If Indiana has been a leader in education reform in the United States, then Tony Bennett has been its facilitator.
From expansion of charter schools and vouchers to awarding merit pay and requiring annual evaluations for teachers, Indiana has made sweeping changes in education in the past two years.
Philosophically, the more choices in a pluralistic society, the better opportunity to prepare children, said Bennett, Indiana superintendent of public instruction.
"We can never lose sight of the fact that those choices must be held accountable to maintain a high level of quality," he said. "It's very, very important that we not forget that. With our belief that children should have more choices also involves the belief that those choices must maintain a level of quality. I don't want more bad schools."
The Indiana Legislature has passed several measures including creating merit pay, tying teacher evaluations to student performance, providing that education dollars follow the student, promoting more charter schools, providing for state scholarships to private schools and limiting teacher-contract negotiations to monetary items only.
In addition, the new A-through-F letter grading system for schools under Public Law 221 replaces the No Child Left Behind progress goals known as Adequate Yearly Progress, or AYP. That measure was part of the state's waiver application submitted and approved by the federal government.
Terry Spradlin, associate director of the Center for Evaluation and Education Policy at Indiana University at Bloomington, said the effects of Indiana's education reform won't be known for a couple of years, but he hopes the outcomes are honest and fair.
"If it is successful, we will laud the efforts; but if we don't see the type of gains we had hoped for, there will be decisions to be made down the road," he said.
Merrillville Schools Superintendent Tony Lux said student achievement as measured by the state's mandatory ISTEP-Plus exam has continued to grow steadily.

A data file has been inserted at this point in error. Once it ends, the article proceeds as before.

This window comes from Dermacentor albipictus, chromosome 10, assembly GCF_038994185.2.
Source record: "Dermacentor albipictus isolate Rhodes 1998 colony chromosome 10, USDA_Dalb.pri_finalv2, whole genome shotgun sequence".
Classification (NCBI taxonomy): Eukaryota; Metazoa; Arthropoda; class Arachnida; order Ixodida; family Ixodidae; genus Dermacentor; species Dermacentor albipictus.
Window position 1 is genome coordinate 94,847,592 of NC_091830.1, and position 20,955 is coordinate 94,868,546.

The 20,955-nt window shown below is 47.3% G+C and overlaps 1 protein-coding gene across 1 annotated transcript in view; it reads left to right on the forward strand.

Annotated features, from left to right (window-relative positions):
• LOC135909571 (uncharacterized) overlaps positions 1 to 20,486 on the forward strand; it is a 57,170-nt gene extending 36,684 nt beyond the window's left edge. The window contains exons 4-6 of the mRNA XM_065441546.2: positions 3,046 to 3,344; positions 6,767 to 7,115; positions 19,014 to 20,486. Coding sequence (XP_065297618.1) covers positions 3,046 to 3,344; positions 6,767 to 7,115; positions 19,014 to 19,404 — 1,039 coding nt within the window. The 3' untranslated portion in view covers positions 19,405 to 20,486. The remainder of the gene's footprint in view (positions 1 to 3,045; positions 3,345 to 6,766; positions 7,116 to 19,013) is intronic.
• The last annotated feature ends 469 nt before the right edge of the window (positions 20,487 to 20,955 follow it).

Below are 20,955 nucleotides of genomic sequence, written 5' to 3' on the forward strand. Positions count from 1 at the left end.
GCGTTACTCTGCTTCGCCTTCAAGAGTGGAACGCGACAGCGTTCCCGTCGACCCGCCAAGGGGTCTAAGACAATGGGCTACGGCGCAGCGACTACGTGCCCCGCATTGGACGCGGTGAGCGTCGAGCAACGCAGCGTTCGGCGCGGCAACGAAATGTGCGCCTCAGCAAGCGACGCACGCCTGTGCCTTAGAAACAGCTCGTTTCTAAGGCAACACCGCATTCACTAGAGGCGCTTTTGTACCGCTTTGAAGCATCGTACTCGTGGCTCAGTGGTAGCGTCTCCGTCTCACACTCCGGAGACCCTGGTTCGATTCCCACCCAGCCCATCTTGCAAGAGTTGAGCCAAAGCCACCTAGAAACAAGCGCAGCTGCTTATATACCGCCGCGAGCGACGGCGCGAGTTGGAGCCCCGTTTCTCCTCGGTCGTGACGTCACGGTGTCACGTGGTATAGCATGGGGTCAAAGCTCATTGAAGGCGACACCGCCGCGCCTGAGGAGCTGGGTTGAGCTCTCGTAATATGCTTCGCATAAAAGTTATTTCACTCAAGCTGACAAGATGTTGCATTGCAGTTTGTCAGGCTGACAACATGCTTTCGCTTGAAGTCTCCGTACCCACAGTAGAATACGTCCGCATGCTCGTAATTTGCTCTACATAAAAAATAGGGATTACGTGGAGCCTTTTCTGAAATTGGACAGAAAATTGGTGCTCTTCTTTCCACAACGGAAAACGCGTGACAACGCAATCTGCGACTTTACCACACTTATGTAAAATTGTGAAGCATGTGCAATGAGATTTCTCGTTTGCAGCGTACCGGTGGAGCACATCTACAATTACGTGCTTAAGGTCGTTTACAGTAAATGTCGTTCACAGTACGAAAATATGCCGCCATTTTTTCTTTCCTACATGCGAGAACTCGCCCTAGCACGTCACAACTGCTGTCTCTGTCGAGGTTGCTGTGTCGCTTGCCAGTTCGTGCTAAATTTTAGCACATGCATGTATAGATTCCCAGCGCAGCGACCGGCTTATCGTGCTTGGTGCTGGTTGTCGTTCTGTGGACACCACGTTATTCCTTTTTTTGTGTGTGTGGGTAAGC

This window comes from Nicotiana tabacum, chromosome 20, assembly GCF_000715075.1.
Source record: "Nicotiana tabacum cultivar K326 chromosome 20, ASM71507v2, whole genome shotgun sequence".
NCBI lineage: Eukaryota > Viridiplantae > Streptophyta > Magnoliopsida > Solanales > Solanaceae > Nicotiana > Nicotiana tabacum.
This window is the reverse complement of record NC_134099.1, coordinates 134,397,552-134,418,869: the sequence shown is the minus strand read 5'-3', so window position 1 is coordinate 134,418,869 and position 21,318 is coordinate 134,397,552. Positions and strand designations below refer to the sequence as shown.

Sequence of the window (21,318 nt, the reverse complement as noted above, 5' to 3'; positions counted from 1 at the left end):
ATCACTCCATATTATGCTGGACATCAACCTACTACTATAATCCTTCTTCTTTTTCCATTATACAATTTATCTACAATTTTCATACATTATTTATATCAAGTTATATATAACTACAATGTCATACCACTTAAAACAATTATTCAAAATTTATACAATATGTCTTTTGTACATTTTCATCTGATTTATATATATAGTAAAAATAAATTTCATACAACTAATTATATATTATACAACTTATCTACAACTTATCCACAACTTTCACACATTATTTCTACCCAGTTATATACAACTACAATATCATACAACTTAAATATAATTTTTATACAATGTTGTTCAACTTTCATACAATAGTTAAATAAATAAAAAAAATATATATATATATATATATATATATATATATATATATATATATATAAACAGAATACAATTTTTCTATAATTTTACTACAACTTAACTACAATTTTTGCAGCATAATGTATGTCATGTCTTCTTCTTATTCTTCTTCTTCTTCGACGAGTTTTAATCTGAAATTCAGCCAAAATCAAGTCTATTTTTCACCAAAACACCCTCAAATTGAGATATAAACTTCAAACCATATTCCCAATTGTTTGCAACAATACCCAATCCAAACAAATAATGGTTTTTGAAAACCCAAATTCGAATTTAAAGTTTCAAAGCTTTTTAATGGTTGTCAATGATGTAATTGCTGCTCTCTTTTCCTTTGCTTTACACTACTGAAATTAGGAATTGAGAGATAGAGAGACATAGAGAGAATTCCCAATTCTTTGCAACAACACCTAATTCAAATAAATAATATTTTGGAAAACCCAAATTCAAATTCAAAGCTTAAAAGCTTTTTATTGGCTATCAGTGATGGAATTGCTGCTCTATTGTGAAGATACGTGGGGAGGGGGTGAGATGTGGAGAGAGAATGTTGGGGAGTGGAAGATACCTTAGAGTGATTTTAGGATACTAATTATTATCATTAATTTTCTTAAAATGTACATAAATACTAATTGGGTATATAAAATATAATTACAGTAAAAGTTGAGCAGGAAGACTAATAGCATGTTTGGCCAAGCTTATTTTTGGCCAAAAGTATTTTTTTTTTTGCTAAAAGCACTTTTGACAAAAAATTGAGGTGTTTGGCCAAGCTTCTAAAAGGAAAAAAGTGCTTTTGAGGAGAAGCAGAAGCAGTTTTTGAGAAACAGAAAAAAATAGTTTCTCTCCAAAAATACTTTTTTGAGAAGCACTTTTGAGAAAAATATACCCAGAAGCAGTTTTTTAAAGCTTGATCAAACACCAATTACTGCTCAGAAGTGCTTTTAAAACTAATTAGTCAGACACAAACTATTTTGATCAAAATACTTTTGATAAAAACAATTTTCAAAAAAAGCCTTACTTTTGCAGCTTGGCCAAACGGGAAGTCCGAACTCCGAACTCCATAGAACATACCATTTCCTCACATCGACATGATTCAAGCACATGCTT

"This has happened even prior to the implementation of the merit pay concept and the notion that the threat of a negative evaluation are what will result in better student achievement," he said.
"However, if school systems approach the new teacher evaluation process with the intent to improve student learning by better refinement of the science and art of teaching rather than using it as a carrot-and-stick approach, there may be even more accelerated student learning," Lux said.
"Unfortunately, the state continues to profess that the only variable that affects student achievement is the teacher, and it refuses to acknowledge the reality that despite a teacher's best efforts the 'value added' effects of school can be negated by the 'value subtracted' effects that disadvantaged students experience when they walk out of the schoolhouse doors," Lux said.
At the same time school districts are facing an overhaul in education, they also are being forced to make cuts in their educational programs, teachers and staff.
E. Ric Frataccia, Portage superintendent, said it's nice the state has a surplus but "it's my understanding that a third of that surplus is derived from savings in K-12 education and another 15 percent of that is from higher education."
Hebron Superintendent George Letz said the state has about $2 billion in reserve, in part as a result of money cut from kindergarten-through-12th-grade education. "The governor hasn't given any indication that he plans to replace the money that he took away from schools, and that has really put us in the hole," Letz said.
Letz said it will be difficult for schools to recoup the losses unless there are huge increases in student enrollment, and he doesn't expect that to happen.
"We are not afraid of accountability, but the state makes it difficult for us to help students who need extra attention due to the funding problems," Letz said. "They expect us to continue to improve but do it with fewer dollars and fewer people."